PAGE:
V7 snags $33 million to automate training data for computer vision AI models

V7 snags $33 million to automate training data for computer vision AI models

Artificial intelligence promises to help, and perhaps even replace, humans to perform everyday tasks and solve problems that humans have been unable to solve, but ironically AI is facing to a major scaling issue. It’s only as good as the models and data used to train it, so ever-larger troves of data need to be searched and ingested. But annotating and manipulating this training data takes a lot of time and money, slowing down work or overall efficiency, and maybe both.

A startup called V7 Labs thinks it has made a breakthrough in how this is approached. These are training models that are efficiently built to automate the training of these models. Today, he is announcing $33 million in funding to fuel his growth after seeing strong demand for his services.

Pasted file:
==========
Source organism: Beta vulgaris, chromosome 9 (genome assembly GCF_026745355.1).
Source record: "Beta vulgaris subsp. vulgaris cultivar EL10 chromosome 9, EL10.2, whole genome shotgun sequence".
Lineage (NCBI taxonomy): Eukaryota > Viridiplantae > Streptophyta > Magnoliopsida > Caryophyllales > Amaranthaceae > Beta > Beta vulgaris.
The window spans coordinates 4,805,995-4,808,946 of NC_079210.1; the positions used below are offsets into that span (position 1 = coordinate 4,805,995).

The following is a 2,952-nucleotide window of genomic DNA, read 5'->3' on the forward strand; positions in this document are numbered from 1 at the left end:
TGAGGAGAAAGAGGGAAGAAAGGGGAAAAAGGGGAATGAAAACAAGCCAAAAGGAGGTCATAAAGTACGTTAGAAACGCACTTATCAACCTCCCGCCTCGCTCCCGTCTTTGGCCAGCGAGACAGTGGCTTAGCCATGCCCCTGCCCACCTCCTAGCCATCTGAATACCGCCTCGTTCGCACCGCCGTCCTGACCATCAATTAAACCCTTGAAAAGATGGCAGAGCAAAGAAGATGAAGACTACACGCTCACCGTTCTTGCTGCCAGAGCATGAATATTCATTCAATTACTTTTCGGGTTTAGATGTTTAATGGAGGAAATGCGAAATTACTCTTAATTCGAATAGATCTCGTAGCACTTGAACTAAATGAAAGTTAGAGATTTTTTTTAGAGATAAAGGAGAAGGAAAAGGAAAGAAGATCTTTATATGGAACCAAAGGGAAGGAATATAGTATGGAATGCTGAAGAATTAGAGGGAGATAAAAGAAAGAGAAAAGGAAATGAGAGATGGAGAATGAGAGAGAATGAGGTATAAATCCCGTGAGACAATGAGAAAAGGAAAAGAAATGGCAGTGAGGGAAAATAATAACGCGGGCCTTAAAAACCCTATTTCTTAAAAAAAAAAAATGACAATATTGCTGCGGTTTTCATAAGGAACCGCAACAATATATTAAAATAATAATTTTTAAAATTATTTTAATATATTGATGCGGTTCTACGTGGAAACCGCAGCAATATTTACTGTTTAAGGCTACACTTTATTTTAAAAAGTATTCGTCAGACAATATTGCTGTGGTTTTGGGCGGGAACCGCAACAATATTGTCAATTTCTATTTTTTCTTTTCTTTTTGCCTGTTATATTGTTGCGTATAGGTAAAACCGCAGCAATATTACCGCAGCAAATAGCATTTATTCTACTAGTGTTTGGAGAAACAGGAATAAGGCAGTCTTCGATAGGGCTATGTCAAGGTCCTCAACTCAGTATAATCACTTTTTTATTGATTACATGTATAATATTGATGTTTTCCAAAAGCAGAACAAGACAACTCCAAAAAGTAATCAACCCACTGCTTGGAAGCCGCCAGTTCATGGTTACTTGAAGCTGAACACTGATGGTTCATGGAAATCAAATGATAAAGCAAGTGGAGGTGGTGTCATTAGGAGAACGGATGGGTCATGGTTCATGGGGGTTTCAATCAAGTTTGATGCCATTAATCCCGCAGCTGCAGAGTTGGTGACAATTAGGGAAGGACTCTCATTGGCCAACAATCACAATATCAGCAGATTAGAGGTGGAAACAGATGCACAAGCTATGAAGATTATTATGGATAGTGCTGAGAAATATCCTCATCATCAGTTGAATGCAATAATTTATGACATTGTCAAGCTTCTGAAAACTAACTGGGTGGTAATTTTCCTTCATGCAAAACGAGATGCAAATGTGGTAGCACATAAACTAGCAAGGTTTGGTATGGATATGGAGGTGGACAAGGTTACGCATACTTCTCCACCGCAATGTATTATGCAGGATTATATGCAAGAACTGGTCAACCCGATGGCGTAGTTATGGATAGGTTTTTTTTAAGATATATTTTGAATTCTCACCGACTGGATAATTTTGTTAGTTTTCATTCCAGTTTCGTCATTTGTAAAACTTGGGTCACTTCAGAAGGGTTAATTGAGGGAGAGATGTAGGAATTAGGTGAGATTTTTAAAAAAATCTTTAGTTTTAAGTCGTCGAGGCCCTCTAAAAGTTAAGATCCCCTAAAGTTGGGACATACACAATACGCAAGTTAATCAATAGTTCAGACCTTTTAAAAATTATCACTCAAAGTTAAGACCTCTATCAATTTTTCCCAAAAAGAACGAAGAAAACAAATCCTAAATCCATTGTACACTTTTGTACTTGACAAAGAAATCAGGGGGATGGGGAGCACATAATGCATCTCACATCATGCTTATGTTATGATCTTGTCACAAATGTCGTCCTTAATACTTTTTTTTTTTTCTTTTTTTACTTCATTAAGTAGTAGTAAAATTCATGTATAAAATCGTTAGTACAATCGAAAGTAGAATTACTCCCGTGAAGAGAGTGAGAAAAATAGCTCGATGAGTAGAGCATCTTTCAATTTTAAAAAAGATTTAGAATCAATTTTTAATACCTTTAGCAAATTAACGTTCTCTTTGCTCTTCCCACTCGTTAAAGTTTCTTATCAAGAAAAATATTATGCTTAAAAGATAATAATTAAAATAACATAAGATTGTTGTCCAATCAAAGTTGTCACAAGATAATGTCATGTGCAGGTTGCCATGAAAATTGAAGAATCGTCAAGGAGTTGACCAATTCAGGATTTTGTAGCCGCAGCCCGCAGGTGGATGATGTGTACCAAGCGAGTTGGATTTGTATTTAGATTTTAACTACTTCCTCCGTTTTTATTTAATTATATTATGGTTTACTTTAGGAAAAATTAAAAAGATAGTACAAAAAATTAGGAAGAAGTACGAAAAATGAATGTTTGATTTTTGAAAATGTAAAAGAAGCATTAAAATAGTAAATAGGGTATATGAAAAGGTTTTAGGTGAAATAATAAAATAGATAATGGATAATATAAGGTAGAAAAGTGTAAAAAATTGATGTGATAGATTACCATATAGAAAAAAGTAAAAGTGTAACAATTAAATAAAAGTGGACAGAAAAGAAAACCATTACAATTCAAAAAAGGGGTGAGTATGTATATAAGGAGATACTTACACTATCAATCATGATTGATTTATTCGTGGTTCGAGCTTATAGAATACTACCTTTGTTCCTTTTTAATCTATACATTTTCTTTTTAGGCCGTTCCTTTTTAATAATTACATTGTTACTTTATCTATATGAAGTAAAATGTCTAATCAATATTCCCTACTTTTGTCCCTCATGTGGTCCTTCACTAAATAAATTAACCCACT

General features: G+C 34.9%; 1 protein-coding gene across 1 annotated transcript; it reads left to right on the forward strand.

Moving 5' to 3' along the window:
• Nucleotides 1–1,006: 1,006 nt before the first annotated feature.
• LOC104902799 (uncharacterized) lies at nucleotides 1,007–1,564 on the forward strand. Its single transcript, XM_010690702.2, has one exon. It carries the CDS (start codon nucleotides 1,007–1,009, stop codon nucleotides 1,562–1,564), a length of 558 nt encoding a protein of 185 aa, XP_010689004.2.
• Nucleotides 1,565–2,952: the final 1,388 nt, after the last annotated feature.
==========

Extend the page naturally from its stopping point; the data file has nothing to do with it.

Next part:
Today, V7 focuses on computer vision and helping to identify objects. He says he can learn what to do from just 100 human-annotated examples.

It currently has strong traction in the fields of medicine and science, where its platform is used to help train AI models to speed up, for example, how cancers and other problems are identified on scanners. V7 is also starting to see activity with tech and tech-savvy companies looking to apply its technology in a wide variety of other applications, including companies building engines to create images from natural language commands and images. industrial applications. It doesn’t disclose a full list of customers and those reviewing its technology, but the list has more than 300 customers and includes GE Healthcare, Paige AI and Siemens, along with other Fortune 500 companies and larger private companies.

Radical Ventures and Temasek are co-leading this round, with Air Street Capital, Amadeus Capital Partners and Partech (three previous backers) also participating, along with a number of leading people in the world of machine learning and of AI. Among them, François Chollet (the creator of Keras, the Python open source neural network library), Oriol Vinyals (principal researcher at DeepMind), Jose Valim (creator of the Elixir programming language), Ashish Vaswani (co-founder of Adept AI who had previously been at Google Brain, where he invented Transformers) and other Anonymous from OpenAI, Twitter and Amazon.